Amazon.com essential recording
This is a wonderful recording of two indispensable masterpieces. By adding the viola, which he loved to play, to the popular piano trio, Mozart became "the father of the piano quartet" with these very different works, the first somber and dramatic, though it ends with a sprightly finale, the second lyrical and serene. Mozart treats all the instruments as equals, but primarily alternates piano and strings, bringing them together in climactic moments. This means that the musicians must inwardly participate in the music-making during long rests to create continuity and seamless give-and-take, a subtle problem these performers solve admirably. These four superb soloists have a rapport so strong that thoughts and feelings seem to flow between them in an unbroken current. Their playing is technically impeccable; their phrasing and style are unanimous, elegant, and flexible; their tone, though each player has a different one, is beautiful and expressive; the piano sings ravishingly; Ax adds discreet, improvisatory embellishments, especially in repeats. They bring out all of Mozart's mercurial moods, the light and shadow, repose and passion, joy and sorrow. --Edith Eisler
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MUTUALLY MUTUAL MOZART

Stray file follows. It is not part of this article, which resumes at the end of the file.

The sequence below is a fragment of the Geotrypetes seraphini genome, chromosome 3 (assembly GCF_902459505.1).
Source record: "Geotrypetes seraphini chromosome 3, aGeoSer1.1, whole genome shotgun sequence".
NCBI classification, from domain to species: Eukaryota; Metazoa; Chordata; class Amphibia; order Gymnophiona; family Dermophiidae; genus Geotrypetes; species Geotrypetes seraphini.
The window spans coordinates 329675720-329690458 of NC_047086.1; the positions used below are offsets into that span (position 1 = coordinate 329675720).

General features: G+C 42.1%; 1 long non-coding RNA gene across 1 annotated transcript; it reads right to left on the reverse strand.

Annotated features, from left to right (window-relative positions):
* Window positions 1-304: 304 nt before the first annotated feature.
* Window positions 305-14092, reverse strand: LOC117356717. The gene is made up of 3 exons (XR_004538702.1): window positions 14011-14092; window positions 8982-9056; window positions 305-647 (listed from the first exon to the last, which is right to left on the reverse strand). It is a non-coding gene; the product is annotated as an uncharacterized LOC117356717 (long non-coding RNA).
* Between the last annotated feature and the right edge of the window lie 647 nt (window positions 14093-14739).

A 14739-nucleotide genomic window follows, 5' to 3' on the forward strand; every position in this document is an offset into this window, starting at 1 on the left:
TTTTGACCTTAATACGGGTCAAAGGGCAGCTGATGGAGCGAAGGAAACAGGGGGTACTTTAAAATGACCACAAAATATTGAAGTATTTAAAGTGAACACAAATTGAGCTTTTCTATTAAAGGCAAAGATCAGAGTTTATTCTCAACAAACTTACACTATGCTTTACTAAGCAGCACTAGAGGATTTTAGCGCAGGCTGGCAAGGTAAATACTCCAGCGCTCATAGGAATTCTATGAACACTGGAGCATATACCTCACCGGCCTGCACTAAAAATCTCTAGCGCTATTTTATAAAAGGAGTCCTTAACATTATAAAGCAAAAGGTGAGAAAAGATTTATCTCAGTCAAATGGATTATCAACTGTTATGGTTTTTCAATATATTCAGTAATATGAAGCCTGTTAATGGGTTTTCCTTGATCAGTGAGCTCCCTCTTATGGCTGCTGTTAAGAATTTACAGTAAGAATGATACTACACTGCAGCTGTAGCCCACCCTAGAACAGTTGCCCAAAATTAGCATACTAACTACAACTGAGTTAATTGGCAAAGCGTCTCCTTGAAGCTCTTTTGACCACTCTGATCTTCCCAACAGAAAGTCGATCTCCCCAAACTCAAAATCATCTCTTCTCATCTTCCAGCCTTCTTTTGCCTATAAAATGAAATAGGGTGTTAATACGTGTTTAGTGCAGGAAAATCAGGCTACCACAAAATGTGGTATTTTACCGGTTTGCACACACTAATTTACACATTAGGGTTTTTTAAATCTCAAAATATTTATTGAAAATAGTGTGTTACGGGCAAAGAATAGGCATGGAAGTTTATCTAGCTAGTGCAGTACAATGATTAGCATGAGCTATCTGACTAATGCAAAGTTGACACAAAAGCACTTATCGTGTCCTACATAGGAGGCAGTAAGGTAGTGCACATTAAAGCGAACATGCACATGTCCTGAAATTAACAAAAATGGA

Melvyn M. Sobel | Freeport (Long Island), New York | 08/10/2005
(5 out of 5 stars)
"With a consistency of interpretation and authenticity that beggars criticism, Mozart's undeniably glowing piano quartets spring warmly to life in the fraternal hands of Ax, Stern, Laredo and Ma. There is no streamlining here; the performances retain an endearing rough and ready quality so contagious, so fresh, so vital that the rare musical melding allows the listener immediate emotional entree. Tempi are insightfully and affectionately judged, the balance between slow and fast movements, perfectly contrasted. Ax, true to the composer, gives the piano a voice amongst the strings, acting very much the representative compass. Stern is particularly lyrical here, and Laredo liberates the second violin with a melodious sensitivity; Ma's cello adds an outstanding autumnal stability to the whole. The recording is exceptionally realistic and present, with each instrument beautifully engaged. This is self-recommending, glorious "hausmusik" intimately, yet spontaneously re-defined by a stellar ensemble.
[Running time: 55:37]